Lead warnings on paint

In what is being hailed as a possible model for government/industry negotiations addressing public issues, the U.S. paint industry and 46 state attorneys general and five other jurisdictions reached agreement on a plan to reduce lead poisoning caused by old paint.

The agreement takes effect in September and initially requires paint manufacturers to place prominent stickers on paint cans warning that exposure to lead dust can occur during home renovations.

By the end of 2004, all paint cans larger than 16 oz must bear a uniform and permanent warning. The agreement also includes a national training program on how to safely eliminate lead paint in old homes and provides discounts on some equipment used to remove old paint.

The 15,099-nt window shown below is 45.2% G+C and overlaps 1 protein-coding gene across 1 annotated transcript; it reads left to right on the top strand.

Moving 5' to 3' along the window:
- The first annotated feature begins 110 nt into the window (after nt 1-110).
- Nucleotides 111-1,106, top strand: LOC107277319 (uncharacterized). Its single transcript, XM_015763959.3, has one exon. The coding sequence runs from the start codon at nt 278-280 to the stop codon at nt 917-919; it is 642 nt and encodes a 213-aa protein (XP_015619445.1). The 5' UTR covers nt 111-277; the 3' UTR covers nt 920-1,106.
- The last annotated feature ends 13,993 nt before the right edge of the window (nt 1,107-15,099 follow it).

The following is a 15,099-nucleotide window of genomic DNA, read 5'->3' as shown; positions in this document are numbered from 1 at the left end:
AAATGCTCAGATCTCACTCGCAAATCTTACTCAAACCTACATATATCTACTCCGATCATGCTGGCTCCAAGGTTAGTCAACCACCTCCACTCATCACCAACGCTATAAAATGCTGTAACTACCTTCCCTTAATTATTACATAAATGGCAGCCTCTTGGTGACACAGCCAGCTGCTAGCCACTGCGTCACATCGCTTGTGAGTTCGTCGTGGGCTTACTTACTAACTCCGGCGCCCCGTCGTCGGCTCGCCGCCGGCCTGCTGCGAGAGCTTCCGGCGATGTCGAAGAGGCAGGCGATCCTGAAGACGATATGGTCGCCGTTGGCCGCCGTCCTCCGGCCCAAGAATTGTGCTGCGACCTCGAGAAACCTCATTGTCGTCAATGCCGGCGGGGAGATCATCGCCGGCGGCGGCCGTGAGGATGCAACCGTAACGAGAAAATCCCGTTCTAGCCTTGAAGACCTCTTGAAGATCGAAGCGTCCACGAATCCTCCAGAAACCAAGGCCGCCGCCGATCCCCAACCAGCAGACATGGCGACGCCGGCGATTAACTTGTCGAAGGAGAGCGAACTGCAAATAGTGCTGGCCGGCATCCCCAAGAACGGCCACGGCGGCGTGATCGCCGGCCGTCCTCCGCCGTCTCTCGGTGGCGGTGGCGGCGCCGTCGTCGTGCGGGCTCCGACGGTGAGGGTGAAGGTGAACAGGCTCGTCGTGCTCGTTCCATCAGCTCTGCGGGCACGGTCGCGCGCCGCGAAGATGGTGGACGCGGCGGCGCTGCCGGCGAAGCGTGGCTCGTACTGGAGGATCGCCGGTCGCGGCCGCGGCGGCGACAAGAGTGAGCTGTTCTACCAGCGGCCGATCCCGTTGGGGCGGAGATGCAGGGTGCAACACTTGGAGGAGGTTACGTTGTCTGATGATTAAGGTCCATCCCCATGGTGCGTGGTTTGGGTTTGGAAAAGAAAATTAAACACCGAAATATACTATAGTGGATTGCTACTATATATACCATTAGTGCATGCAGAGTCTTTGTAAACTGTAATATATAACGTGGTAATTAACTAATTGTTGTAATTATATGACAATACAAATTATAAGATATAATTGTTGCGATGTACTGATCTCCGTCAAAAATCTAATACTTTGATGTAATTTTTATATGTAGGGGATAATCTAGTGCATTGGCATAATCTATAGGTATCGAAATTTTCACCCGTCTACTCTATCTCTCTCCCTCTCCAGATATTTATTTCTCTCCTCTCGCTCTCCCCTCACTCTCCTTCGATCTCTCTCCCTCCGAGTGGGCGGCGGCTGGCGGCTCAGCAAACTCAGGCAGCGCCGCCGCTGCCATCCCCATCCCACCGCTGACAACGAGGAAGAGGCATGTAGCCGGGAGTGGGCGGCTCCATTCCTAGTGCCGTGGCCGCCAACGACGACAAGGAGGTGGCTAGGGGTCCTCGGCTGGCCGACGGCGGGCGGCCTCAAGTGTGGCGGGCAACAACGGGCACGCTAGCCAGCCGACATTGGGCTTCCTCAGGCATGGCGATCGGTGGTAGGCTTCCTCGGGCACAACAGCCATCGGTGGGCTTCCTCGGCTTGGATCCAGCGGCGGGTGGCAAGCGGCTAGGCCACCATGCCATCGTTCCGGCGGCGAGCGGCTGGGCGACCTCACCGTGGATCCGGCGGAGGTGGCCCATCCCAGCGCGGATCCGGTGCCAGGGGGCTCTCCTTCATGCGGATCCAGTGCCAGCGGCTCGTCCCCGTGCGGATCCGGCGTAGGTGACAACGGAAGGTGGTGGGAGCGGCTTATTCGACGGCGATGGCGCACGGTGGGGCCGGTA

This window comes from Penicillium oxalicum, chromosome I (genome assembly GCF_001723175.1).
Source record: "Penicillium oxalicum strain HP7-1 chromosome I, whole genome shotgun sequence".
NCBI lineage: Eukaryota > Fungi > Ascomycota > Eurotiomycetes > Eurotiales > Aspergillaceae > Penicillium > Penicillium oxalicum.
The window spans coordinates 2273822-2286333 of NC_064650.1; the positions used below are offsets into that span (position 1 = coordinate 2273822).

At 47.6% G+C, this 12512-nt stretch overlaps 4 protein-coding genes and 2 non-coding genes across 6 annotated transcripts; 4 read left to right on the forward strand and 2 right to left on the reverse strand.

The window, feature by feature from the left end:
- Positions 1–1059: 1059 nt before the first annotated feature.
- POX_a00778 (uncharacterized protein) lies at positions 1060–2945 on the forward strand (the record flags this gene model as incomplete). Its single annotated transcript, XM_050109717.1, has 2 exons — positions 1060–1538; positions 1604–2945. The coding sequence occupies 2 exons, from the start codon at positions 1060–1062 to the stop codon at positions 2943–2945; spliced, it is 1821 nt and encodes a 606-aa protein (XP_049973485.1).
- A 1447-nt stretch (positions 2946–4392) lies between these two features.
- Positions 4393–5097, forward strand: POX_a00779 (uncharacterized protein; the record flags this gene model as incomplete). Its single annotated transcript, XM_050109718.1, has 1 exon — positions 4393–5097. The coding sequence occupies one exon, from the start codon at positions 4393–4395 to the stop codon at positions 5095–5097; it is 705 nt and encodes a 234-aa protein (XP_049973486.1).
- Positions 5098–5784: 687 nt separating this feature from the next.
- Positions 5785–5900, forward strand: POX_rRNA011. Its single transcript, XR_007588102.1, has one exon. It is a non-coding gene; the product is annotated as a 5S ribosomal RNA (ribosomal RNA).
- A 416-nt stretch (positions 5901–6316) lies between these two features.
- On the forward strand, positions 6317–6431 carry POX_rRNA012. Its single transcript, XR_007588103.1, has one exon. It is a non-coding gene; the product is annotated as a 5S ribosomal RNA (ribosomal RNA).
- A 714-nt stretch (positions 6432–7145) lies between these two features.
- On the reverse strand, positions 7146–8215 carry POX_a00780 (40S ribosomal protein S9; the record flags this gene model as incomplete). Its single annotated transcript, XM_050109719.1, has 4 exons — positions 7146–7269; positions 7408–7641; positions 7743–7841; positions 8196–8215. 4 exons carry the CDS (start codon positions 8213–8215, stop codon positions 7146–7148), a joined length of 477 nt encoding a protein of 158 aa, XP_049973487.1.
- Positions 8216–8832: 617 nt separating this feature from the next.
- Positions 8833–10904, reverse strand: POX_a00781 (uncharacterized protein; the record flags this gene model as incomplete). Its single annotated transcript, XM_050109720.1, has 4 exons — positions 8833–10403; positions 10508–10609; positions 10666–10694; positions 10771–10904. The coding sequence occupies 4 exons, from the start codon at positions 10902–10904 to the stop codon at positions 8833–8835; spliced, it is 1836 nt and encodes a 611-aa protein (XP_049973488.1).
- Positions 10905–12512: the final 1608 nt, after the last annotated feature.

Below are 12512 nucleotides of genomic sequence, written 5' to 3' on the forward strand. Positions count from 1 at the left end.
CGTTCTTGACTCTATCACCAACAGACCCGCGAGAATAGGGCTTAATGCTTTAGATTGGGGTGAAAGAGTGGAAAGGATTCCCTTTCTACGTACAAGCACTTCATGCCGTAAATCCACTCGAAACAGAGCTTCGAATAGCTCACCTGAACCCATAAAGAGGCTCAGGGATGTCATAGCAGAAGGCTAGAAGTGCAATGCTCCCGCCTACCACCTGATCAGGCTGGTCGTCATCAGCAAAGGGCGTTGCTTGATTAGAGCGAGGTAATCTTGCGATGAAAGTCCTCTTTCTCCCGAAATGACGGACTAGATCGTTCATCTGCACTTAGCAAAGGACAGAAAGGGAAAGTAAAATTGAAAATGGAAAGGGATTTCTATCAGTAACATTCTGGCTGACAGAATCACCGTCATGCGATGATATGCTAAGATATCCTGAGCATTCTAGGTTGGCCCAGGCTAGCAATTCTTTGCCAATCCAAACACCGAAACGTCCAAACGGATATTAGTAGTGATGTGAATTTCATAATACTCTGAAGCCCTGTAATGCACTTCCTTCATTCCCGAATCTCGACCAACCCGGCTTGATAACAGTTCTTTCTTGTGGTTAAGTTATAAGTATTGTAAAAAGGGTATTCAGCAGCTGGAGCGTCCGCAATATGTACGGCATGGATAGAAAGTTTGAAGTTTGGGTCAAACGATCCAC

Although no lead paint has been manufactured or sold in the United States since 1978, exposure to lead paint dust or chips remains a serious hazard, particularly to children. Rhode Island, which did not sign the agreement, and several cities and counties have sued the paint industry for creating conditions that can lead to lead poisoning.

The National Paint and Coatings Assn. estimated that implementing the agreement will cost more than $250 million over four years.

More in Home